South African police arrested 40 people in the southern town of Swellendam on Thursday, following a protest in which nine people were injured and three cars were damaged.
Protests have swept across the Western Cape since farmworkers in the grape-growing De Doorns region went on strike on November 6 for higher wages.
Farmers in De Doorns rush to try and save what they can after protesters set fire to their vineyards. Hundreds of protesting farmworkers in the De Doorns area have participated in strike-related violence after weeks of wage disputes, including the burning down of vineyards and the looting of shops. To date, the violence has claimed one life. Photo: Henk Kruger. Credit: INLSA
While it was not known if the Swellendam violence was related to the farmworkers’ protests, they might be linked, provincial police spokesman Andre Traut said.
“There have been several sporadic incidents” in Swellendam, Citrusdal and other towns on Friday, Traut said by phone from Cape Town.
“We are still monitoring the situation,” he said.
A series of violent pay strikes that began at mines in August have spread to other industries, curbing growth and output in the local economy and contributing to two credit rating downgrades.
The strikes “have damaged the credibility of South Africa”, Finance Minister Pravin Gordhan said in a speech in Johannesburg on Thursday.
“It has created doubt in a certain class of investors.”
To date, strike-related violence in the Western Cape has claimed one life – that of farmworker Michael Daniels, 28, who was shot dead by police during a protest in the southern town of Wolseley on Wednesday. The killing is being investigated by the Independent Complaints Directorate.
Vineyards and houses have also been set on fire.
The farmworkers, most of whom are not unionised, are demanding a daily wage of R150, more than double the current minimum of R70, while some farmers have offered R80.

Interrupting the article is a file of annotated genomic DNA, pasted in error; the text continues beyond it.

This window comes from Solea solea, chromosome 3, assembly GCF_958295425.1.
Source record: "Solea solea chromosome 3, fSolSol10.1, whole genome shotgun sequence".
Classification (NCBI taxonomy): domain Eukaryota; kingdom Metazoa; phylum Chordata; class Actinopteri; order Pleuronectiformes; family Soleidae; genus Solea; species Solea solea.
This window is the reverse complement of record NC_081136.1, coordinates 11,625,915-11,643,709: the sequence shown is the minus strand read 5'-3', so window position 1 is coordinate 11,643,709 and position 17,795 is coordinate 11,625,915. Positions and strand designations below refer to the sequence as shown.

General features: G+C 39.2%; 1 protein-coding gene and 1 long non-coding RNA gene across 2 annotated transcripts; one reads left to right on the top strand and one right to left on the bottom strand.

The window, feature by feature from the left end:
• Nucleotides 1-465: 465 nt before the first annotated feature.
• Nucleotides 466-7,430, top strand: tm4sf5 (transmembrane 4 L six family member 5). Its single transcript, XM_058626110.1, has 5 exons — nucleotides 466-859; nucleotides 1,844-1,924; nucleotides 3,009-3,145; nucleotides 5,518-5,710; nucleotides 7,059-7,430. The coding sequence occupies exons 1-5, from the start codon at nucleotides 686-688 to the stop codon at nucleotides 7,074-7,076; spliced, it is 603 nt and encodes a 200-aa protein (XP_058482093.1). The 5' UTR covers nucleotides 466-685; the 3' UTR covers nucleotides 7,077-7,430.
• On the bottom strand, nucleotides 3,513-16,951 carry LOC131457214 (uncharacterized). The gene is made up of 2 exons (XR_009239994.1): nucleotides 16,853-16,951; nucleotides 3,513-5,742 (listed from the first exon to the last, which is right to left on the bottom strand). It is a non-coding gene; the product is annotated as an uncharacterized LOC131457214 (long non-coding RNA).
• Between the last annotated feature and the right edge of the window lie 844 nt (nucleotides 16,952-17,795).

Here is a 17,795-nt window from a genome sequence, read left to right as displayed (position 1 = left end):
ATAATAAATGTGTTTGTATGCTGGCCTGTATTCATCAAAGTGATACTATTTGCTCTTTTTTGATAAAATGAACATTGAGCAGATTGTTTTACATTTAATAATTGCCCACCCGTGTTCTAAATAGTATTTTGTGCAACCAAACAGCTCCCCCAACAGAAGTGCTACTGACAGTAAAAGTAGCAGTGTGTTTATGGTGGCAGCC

On Wednesday, the government and Cosatu said the strikers had agreed to suspend their labour action until December 4 while minimum wages were being reviewed.
“It seems to be quiet so far” on Friday, Porchia Adams, a spokeswoman for Agri Wes-Cape, a farmers’ group, said in an e-mail.
“We are still collecting information from all our regions.”
While some farmworkers had returned to work, others were adamant that their wages had to be increased before they would end their strike, said Lookington Ndongeni, the provincial secretary for the Food and Allied Workers Union.
“We can’t force them to go back,” he said by telephone from Cape Town.
“All we can do is advise [them] on what is on the table. Where there is anger, people do not want to listen, they don’t want to hear what is being said,” he added.
Agriculture makes up about 2.1 percent of the country’s gross domestic product directly, and farms produce about 6.5 percent of the country’s exports, including wine, citrus fruit, maize, grapes, sugar, apples and pears, according to the government. – Tshepiso Mokhema and Mike Cohen from Bloomberg